The new coalition government is set to renegotiate the GP contract, hoping to introduce changes to patient registration and out of hours care, it announced yesterday. During the election health secretary Andrew Lansley said he wanted GPs to take back responsibility for out of hours care.
The coalition programme, announced yesterday, stops short of setting out this objective. It calls for a 24/7 urgent care service in all parts of England, including GP out of hours services. A single telephone number will be introduced to call the service. It also reaffirms commitments to abolish practice boundaries, allowing patients to register with any GP. The document says patients will be able to rate hospitals and doctors for the quality of care.
And it says the success of the government policy will be measured by “results that really matter”, such as improved cancer and stroke survival rates. And it pledges a Cancer Drugs Fund to improve access to new treatments for cancer. There is also to be an independent commission on long-term care. Mr Lansley said: “This document sets out a clear message to the NHS. That our united vision is for a healthcare system which achieves outcomes that are amongst the best in the world, and free from day-to-day political interference.”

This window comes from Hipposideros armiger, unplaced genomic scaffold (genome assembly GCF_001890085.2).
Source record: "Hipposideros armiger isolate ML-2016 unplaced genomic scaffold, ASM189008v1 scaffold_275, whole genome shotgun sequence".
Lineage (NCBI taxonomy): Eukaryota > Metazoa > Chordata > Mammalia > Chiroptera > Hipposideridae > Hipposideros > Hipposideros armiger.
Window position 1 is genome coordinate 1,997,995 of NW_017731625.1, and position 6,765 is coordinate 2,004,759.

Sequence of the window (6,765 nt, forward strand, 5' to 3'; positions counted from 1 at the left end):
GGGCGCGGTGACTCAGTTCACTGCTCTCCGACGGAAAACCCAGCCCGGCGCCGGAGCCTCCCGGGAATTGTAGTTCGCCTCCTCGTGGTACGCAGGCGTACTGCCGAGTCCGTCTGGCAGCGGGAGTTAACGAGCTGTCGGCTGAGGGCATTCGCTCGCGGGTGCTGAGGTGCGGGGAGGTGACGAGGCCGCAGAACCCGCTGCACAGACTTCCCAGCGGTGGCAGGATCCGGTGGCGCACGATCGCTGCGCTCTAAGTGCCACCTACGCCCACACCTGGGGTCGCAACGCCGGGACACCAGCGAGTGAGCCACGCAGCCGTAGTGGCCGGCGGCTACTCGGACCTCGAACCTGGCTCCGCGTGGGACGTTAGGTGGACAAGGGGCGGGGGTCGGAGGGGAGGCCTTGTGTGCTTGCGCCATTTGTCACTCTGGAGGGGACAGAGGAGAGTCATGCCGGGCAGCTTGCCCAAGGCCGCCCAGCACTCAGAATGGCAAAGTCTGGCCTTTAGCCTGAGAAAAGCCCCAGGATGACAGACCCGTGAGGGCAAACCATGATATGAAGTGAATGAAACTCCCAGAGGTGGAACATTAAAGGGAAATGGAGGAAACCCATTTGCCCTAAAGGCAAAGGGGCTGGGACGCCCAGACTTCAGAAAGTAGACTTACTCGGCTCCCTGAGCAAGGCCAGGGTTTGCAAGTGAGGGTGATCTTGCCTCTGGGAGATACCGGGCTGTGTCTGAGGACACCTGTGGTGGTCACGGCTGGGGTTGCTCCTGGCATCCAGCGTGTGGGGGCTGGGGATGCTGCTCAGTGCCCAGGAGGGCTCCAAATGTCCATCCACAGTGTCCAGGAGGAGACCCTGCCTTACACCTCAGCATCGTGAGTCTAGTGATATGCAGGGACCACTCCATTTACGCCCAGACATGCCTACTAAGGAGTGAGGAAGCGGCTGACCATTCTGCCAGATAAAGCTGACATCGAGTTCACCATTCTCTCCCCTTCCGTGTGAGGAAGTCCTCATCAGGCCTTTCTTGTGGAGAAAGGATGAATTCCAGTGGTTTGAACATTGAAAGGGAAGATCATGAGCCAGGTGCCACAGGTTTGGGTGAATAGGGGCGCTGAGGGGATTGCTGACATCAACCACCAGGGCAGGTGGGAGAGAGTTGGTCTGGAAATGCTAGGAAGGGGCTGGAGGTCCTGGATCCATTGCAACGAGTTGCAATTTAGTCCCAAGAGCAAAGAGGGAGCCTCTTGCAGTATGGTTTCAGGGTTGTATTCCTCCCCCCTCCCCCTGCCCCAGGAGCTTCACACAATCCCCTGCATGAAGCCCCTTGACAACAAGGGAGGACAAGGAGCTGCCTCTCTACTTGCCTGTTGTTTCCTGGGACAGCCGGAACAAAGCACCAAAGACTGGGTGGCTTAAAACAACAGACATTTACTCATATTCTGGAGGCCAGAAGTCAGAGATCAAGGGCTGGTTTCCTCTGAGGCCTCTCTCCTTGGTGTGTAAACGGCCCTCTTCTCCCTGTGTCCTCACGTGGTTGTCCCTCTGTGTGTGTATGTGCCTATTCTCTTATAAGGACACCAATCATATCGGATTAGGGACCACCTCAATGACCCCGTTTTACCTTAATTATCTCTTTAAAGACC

The British Medical Association said it was “willing and ready” to discuss the government proposals – but said abolition of practice boundaries would be “costly”. Chairman Dr Hamish Meldrum said: “While we support sensible suggestions to improve patient access and choice, enabling patients to register with any GP practice they want will, in reality, be very complex, potentially more expensive and could threaten that important relationship between a doctor and his or her patients.”
He added: “We agree that producing the best possible health outcomes must be a
priority. Doctors always want to strive to improve their clinical results;
however, it is essential that mechanisms for collecting and publishing data are robust, evidence-based and meaningful to health professionals and patients.” The Royal College of Physicians welcomed proposals to “curtail” the deep discounting of alcohol.
President Professor Ian Gilmore said: “The nation’s growing dependence on alcohol is putting a huge strain on limited NHS resources, especially in hospitals. It is also apparent that previous government policies to reduce health harms caused by alcohol
misuse failed make a real impact.”